As diabetes professionals, we face a daily dilemma: how do we keep up with all the new research relating to diabetes care? Like all the other information we are subjected to, we filter out what is useful and what is not. Thankfully, the Internet helps us to pinpoint research of interest with a few clicks of the mouse. It was on the Internet that I came across the latest school of thought regarding appropriate blood pressure targets for people with diabetes.

We know that high blood pressure increases the risk of cardiovascular disease, heart attacks, and stroke and that hypertension poses a particular risk for people with type 2 diabetes, who are at a higher risk of cardiovascular disease. Furthermore, we know that the risk of a cardiovascular event increases with high blood glucose causing damage over time.

The majority of blood pressure guidelines for people with diabetes suggest that blood pressure levels are kept below 130/80 mmHg, while people without diabetes should keep their blood pressure levels below 140/90 mmHg. In practice, it is difficult to achieve this for a large number of people with type 2 diabetes without a number of antihypertensive medications.

Recently, however, a group of researchers called for an urgent review of recommended blood pressure levels for people with type 2 diabetes, after finding that even people within current “safe” levels would benefit from having their blood pressure lowered (Emdin et al, 2015).

The team’s systematic review and meta-analysis included 40 randomised clinical trials, and found a 27% reduction in the risk of stroke and 11% reduced risk of coronary heart disease events among people who achieved a 10 mmHg reduction in systolic levels.

Overall, mortality was also 13% lower with a 10 mmHg reduction, relative to higher systolic pressures, while retinopathy and albuminuria risks were reduced by 13% and 17%, respectively (Emdin et al, 2015).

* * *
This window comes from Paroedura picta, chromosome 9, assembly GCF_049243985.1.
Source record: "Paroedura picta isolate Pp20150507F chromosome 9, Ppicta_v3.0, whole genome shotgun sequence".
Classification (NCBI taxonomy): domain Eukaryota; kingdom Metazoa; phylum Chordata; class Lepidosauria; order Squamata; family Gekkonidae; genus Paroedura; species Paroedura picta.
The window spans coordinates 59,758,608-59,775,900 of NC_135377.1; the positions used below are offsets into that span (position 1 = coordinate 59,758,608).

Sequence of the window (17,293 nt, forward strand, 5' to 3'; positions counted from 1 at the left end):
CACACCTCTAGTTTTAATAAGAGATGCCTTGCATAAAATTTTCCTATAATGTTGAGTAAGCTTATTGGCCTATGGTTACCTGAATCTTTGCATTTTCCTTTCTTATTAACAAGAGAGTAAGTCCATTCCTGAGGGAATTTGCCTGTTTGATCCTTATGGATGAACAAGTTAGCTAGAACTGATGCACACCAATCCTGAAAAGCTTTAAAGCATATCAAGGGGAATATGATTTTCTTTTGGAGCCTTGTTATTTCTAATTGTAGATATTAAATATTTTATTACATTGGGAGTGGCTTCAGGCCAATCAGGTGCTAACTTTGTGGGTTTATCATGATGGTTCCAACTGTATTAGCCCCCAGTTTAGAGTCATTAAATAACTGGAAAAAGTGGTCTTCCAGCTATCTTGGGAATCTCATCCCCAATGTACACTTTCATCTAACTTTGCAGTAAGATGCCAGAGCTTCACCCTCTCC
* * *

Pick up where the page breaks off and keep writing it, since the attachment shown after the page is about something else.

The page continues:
In 2013, European guidelines were revised, bringing them more closely in line with NICE guidelines. The new guidance recommended relaxing maximum blood pressure levels for high-risk individuals, such as those with diabetes, to the 140/90 mmHg threshold recommended for other people with hypertension (Mancia et al, 2013).

The rationale behind this change was unclear; were the targets reduced due to increased spending on antihypertensive medication, or because it is so difficult to lower blood pressure safely without causing side effects that lead to poor adherence? It certainly isn’t clear to me.

One author of the recent paper, Professor Kazem Rahimi has said that recent US and EU changes to the blood pressure guidelines will negatively impact the treatment options for people with diabetes. He said:

“We urgently call for these recent changes to guidelines to be modified and for all guidelines around the world to consistently reflect the evidence.”

Professor Neil Poulter, a blood pressure and diabetes expert from Imperial College London, has also commented:

“I have been increasingly concerned about the trend to advocate higher blood pressure targets as reflected by recent changes to guidelines in Europe and the US; this study provides the evidence needed to reconsider this.”

So, which recommendation are we to follow? Difficult, isn’t it?

REFERENCES:

Emdin CA, Rahimi K, Neal B et al (2015) Blood pressure lowering in type 2 diabetes: A systematic review and meta-analysis. JAMA 313: 603–15
Mancia G, Fagard R, Narkiewicz K et al (2013) 2013 ESH/ESC guidelines for the management of arterial hypertension. Eur Heart J 34: 2159–219